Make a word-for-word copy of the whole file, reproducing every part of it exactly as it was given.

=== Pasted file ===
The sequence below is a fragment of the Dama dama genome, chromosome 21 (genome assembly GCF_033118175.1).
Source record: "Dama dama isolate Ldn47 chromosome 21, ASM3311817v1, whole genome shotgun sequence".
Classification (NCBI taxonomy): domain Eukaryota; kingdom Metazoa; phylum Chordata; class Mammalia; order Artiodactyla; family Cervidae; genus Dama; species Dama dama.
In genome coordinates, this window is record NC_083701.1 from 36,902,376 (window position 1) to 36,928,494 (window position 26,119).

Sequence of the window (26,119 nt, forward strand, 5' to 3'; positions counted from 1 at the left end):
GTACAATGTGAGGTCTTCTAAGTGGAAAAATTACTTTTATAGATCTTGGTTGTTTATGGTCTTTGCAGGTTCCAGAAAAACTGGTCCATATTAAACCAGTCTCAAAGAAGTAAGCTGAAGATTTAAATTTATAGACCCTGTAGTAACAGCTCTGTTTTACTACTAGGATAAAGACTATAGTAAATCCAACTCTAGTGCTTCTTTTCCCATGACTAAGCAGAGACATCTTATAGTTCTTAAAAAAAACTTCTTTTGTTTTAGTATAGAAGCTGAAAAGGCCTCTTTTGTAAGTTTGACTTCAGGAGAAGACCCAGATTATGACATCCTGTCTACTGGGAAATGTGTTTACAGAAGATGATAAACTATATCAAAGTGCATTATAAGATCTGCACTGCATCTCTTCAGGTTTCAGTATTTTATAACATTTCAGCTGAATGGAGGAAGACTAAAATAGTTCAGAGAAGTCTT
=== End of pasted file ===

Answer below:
The sequence below is a fragment of the Dama dama genome, chromosome 21 (genome assembly GCF_033118175.1).
Source record: "Dama dama isolate Ldn47 chromosome 21, ASM3311817v1, whole genome shotgun sequence".
Classification (NCBI taxonomy): domain Eukaryota; kingdom Metazoa; phylum Chordata; class Mammalia; order Artiodactyla; family Cervidae; genus Dama; species Dama dama.
In genome coordinates, this window is record NC_083701.1 from 36,902,376 (window position 1) to 36,928,494 (window position 26,119).

Sequence of the window (26,119 nt, forward strand, 5' to 3'; positions counted from 1 at the left end):
GTACAATGTGAGGTCTTCTAAGTGGAAAAATTACTTTTATAGATCTTGGTTGTTTATGGTCTTTGCAGGTTCCAGAAAAACTGGTCCATATTAAACCAGTCTCAAAGAAGTAAGCTGAAGATTTAAATTTATAGACCCTGTAGTAACAGCTCTGTTTTACTACTAGGATAAAGACTATAGTAAATCCAACTCTAGTGCTTCTTTTCCCATGACTAAGCAGAGACATCTTATAGTTCTTAAAAAAAACTTCTTTTGTTTTAGTATAGAAGCTGAAAAGGCCTCTTTTGTAAGTTTGACTTCAGGAGAAGACCCAGATTATGACATCCTGTCTACTGGGAAATGTGTTTACAGAAGATGATAAACTATATCAAAGTGCATTATAAGATCTGCACTGCATCTCTTCAGGTTTCAGTATTTTATAACATTTCAGCTGAATGGAGGAAGACTAAAATAGTTCAGAGAAGTCTT